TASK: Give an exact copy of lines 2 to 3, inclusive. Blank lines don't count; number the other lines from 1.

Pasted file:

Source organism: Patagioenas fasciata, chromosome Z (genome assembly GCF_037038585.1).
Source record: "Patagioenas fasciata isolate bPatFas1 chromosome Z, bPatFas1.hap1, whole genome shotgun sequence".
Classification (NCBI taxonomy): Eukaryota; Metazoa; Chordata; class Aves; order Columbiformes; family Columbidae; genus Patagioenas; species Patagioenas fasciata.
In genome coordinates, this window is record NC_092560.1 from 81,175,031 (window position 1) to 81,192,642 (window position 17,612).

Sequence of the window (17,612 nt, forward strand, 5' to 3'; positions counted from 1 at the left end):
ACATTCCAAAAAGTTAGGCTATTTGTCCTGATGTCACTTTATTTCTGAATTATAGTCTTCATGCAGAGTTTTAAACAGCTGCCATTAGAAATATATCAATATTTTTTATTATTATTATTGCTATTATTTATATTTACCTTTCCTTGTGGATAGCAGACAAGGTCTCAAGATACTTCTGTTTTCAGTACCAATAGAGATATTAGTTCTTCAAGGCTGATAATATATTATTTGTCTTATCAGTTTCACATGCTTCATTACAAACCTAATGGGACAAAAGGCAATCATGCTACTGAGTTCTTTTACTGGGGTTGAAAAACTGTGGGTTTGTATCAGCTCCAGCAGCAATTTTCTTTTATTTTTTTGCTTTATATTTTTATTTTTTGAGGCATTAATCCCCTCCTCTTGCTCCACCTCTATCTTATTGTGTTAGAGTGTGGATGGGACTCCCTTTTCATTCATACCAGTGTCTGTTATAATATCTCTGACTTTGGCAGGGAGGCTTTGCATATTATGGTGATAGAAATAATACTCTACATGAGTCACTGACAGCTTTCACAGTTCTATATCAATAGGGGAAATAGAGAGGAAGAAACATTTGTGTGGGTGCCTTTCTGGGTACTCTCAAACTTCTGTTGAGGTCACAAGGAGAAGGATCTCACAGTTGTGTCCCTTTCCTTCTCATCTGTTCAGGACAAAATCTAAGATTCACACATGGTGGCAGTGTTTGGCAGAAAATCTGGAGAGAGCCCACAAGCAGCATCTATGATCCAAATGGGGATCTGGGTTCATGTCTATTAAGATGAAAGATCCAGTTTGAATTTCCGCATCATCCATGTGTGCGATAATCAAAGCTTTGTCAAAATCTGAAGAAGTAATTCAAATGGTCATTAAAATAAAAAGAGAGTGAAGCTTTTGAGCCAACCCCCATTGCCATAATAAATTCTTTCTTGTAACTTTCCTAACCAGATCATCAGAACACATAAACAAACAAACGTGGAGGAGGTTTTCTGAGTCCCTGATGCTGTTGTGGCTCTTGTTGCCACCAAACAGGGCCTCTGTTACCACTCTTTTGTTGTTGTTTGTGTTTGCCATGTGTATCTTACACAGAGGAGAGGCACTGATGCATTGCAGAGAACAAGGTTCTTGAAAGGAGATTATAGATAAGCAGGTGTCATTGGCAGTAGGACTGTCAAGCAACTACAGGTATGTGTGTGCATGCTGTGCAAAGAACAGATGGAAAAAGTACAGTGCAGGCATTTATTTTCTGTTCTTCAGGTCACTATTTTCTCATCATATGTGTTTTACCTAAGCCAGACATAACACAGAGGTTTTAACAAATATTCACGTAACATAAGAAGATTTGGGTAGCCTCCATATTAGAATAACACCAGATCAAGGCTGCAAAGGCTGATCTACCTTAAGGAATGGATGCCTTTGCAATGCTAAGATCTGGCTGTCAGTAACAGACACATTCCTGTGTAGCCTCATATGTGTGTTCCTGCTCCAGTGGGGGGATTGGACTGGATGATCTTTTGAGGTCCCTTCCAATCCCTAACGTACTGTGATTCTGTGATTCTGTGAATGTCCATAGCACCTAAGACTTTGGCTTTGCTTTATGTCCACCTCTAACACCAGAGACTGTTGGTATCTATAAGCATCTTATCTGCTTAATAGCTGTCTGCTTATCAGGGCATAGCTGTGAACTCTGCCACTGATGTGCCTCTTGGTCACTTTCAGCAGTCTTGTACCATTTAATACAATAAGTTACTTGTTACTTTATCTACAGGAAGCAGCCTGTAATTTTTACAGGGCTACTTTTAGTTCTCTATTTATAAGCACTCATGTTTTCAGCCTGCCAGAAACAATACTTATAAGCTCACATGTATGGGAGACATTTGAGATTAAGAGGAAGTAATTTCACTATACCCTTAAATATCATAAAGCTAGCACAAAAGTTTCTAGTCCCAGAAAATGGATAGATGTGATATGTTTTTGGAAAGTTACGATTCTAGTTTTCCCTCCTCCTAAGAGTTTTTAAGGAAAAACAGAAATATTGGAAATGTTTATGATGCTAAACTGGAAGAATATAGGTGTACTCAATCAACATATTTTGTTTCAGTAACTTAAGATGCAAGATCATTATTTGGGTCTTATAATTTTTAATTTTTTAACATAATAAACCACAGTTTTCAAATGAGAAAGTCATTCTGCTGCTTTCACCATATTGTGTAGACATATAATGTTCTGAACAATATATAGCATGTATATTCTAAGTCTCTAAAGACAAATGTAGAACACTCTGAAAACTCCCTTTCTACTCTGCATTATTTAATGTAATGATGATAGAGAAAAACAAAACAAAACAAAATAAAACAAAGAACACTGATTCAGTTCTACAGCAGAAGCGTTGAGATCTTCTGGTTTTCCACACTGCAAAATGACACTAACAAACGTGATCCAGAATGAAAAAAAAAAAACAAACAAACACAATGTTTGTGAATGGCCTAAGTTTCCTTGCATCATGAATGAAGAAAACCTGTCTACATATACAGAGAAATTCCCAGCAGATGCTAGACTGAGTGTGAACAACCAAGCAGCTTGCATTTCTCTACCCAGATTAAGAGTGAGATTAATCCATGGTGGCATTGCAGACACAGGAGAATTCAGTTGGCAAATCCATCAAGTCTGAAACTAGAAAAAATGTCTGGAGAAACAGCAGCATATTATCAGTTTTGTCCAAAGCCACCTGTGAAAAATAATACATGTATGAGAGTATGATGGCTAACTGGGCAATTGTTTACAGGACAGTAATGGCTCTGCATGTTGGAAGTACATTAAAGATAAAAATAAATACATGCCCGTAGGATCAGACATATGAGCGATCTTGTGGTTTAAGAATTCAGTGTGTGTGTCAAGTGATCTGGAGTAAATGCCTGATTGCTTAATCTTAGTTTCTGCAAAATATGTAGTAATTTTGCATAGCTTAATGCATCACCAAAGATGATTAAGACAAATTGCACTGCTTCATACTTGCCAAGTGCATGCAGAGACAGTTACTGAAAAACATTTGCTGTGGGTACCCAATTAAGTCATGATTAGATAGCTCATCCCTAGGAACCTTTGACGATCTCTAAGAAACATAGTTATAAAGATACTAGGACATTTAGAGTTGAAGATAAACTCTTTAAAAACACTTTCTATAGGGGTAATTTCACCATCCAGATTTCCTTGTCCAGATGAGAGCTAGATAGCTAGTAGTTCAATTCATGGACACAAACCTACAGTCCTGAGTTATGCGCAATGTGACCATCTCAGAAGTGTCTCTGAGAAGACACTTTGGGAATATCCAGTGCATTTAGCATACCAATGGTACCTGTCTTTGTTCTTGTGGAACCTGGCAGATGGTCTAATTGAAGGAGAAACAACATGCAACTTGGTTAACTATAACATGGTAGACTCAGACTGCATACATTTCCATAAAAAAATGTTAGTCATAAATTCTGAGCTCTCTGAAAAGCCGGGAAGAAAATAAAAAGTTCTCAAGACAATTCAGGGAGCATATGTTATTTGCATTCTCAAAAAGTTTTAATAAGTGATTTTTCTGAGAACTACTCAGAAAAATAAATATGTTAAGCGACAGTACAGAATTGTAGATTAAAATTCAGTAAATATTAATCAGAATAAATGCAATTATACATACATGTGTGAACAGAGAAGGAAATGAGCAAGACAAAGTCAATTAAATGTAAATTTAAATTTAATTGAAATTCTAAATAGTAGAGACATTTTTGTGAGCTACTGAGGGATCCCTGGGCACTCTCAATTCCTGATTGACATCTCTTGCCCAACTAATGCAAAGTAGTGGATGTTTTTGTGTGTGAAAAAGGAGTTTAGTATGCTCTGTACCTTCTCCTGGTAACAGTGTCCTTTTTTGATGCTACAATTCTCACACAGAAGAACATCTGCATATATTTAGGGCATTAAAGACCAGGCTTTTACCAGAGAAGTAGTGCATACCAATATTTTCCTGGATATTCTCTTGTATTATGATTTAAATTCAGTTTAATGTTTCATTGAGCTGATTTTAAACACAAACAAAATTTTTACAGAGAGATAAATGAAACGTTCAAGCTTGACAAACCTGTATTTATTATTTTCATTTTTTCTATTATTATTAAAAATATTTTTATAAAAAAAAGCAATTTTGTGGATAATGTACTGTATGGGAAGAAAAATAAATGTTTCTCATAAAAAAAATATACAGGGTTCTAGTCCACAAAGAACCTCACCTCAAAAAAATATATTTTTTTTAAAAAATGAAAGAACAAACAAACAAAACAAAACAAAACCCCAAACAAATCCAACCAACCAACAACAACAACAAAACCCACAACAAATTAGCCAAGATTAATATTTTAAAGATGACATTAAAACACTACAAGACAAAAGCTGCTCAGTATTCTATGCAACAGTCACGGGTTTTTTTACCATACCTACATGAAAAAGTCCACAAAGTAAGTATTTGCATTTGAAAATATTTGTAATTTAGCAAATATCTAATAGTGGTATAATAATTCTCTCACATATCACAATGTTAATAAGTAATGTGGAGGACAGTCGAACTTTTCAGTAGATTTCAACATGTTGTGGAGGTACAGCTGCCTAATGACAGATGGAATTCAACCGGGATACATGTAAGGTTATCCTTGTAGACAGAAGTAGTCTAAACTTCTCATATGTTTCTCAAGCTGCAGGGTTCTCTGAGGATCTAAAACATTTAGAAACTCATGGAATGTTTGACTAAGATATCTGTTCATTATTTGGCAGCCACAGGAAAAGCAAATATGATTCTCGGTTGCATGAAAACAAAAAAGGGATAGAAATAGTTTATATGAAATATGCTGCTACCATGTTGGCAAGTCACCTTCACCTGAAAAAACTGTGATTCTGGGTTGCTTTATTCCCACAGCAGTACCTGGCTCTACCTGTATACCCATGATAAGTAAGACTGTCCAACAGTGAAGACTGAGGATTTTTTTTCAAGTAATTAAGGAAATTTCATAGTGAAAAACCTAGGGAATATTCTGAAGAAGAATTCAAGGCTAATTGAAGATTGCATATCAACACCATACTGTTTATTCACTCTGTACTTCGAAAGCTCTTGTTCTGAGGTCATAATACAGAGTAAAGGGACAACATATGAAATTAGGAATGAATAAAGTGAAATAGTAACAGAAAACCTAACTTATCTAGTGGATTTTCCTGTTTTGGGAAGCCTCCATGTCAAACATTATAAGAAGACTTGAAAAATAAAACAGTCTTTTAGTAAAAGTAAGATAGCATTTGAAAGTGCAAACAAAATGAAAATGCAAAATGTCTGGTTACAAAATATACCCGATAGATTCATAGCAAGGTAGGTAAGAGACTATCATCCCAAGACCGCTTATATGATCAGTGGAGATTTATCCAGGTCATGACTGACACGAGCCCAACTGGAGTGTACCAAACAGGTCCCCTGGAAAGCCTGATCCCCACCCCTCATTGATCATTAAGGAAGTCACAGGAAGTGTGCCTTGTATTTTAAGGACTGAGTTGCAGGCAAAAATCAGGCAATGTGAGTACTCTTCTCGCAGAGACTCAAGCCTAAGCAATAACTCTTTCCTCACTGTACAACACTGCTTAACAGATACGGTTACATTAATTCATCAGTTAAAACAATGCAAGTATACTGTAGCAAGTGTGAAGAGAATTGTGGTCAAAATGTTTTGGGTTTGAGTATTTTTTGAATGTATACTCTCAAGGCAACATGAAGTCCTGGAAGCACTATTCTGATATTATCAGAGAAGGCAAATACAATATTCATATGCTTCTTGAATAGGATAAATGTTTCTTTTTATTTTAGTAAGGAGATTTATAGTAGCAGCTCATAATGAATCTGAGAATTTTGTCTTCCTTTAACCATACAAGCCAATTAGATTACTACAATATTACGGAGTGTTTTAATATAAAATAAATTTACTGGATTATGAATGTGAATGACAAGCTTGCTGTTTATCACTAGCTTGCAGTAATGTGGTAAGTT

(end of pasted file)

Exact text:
Source record: "Patagioenas fasciata isolate bPatFas1 chromosome Z, bPatFas1.hap1, whole genome shotgun sequence".
Classification (NCBI taxonomy): Eukaryota; Metazoa; Chordata; class Aves; order Columbiformes; family Columbidae; genus Patagioenas; species Patagioenas fasciata.